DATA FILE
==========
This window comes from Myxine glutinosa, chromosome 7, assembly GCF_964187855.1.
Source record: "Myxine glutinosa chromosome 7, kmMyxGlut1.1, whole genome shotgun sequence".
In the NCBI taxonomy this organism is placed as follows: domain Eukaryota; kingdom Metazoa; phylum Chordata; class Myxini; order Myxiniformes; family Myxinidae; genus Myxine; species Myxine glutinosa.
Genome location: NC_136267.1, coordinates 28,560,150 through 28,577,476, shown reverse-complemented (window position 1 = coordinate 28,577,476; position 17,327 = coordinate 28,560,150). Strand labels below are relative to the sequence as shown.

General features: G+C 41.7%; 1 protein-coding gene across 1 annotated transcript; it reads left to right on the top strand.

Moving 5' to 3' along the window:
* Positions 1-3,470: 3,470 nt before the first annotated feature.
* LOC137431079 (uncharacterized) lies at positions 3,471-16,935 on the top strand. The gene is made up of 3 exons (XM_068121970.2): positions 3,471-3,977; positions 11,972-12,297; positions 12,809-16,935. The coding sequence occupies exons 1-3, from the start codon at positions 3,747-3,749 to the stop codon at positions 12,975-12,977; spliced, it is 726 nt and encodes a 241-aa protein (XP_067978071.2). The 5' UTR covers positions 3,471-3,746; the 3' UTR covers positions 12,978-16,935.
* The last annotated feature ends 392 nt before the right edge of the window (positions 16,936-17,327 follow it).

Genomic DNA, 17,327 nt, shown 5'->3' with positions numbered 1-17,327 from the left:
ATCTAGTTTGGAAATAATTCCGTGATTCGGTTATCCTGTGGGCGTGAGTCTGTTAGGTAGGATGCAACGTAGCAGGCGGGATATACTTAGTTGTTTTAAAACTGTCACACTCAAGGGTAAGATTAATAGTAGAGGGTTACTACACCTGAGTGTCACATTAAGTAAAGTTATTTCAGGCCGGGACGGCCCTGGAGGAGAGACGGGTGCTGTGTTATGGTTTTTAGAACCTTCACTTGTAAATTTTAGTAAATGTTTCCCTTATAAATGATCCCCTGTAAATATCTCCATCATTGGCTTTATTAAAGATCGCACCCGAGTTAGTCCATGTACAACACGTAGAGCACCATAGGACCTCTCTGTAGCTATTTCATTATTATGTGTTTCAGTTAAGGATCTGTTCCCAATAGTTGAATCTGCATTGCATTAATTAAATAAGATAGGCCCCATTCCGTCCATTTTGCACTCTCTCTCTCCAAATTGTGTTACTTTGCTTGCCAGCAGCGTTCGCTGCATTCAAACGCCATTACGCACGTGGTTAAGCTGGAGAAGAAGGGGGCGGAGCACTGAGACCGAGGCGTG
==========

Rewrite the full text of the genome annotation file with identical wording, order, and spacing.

This window comes from Myxine glutinosa, chromosome 7, assembly GCF_964187855.1.
Source record: "Myxine glutinosa chromosome 7, kmMyxGlut1.1, whole genome shotgun sequence".
In the NCBI taxonomy this organism is placed as follows: domain Eukaryota; kingdom Metazoa; phylum Chordata; class Myxini; order Myxiniformes; family Myxinidae; genus Myxine; species Myxine glutinosa.
Genome location: NC_136267.1, coordinates 28,560,150 through 28,577,476, shown reverse-complemented (window position 1 = coordinate 28,577,476; position 17,327 = coordinate 28,560,150). Strand labels below are relative to the sequence as shown.

General features: G+C 41.7%; 1 protein-coding gene across 1 annotated transcript; it reads left to right on the top strand.

Moving 5' to 3' along the window:
* Positions 1-3,470: 3,470 nt before the first annotated feature.
* LOC137431079 (uncharacterized) lies at positions 3,471-16,935 on the top strand. The gene is made up of 3 exons (XM_068121970.2): positions 3,471-3,977; positions 11,972-12,297; positions 12,809-16,935. The coding sequence occupies exons 1-3, from the start codon at positions 3,747-3,749 to the stop codon at positions 12,975-12,977; spliced, it is 726 nt and encodes a 241-aa protein (XP_067978071.2). The 5' UTR covers positions 3,471-3,746; the 3' UTR covers positions 12,978-16,935.
* The last annotated feature ends 392 nt before the right edge of the window (positions 16,936-17,327 follow it).

Genomic DNA, 17,327 nt, shown 5'->3' with positions numbered 1-17,327 from the left:
ATCTAGTTTGGAAATAATTCCGTGATTCGGTTATCCTGTGGGCGTGAGTCTGTTAGGTAGGATGCAACGTAGCAGGCGGGATATACTTAGTTGTTTTAAAACTGTCACACTCAAGGGTAAGATTAATAGTAGAGGGTTACTACACCTGAGTGTCACATTAAGTAAAGTTATTTCAGGCCGGGACGGCCCTGGAGGAGAGACGGGTGCTGTGTTATGGTTTTTAGAACCTTCACTTGTAAATTTTAGTAAATGTTTCCCTTATAAATGATCCCCTGTAAATATCTCCATCATTGGCTTTATTAAAGATCGCACCCGAGTTAGTCCATGTACAACACGTAGAGCACCATAGGACCTCTCTGTAGCTATTTCATTATTATGTGTTTCAGTTAAGGATCTGTTCCCAATAGTTGAATCTGCATTGCATTAATTAAATAAGATAGGCCCCATTCCGTCCATTTTGCACTCTCTCTCTCCAAATTGTGTTACTTTGCTTGCCAGCAGCGTTCGCTGCATTCAAACGCCATTACGCACGTGGTTAAGCTGGAGAAGAAGGGGGCGGAGCACTGAGACCGAGGCGTG